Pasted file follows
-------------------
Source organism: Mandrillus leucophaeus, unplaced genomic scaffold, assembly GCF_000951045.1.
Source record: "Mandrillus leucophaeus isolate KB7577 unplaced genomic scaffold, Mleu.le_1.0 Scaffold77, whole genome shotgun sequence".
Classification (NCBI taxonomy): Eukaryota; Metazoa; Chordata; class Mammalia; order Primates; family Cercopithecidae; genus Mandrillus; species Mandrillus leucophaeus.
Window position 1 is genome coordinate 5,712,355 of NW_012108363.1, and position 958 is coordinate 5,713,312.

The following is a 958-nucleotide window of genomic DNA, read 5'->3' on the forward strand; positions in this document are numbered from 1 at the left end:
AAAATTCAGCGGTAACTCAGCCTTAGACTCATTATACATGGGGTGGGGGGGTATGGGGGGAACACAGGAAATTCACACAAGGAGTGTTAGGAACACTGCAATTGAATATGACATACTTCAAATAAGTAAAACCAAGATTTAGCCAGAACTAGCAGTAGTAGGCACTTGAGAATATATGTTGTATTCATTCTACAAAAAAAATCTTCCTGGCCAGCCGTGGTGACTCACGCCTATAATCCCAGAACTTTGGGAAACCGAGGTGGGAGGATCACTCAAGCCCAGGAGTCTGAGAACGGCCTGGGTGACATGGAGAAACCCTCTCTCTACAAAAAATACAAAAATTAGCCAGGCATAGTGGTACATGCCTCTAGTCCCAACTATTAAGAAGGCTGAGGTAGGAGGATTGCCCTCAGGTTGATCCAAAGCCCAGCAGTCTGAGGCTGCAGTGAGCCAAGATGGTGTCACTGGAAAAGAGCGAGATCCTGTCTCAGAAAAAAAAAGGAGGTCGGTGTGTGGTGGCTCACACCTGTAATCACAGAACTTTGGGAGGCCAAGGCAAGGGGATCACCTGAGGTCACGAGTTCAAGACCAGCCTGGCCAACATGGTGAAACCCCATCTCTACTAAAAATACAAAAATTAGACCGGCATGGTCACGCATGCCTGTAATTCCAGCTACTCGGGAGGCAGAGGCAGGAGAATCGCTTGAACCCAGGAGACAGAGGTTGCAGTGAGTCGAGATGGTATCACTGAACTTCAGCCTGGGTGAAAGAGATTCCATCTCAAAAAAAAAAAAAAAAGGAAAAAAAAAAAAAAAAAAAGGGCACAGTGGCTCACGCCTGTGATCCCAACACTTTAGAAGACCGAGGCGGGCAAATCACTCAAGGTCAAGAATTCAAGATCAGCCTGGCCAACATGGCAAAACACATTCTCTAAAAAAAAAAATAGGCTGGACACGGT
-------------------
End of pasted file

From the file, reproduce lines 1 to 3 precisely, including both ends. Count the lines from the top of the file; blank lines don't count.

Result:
Source organism: Mandrillus leucophaeus, unplaced genomic scaffold, assembly GCF_000951045.1.
Source record: "Mandrillus leucophaeus isolate KB7577 unplaced genomic scaffold, Mleu.le_1.0 Scaffold77, whole genome shotgun sequence".
Classification (NCBI taxonomy): Eukaryota; Metazoa; Chordata; class Mammalia; order Primates; family Cercopithecidae; genus Mandrillus; species Mandrillus leucophaeus.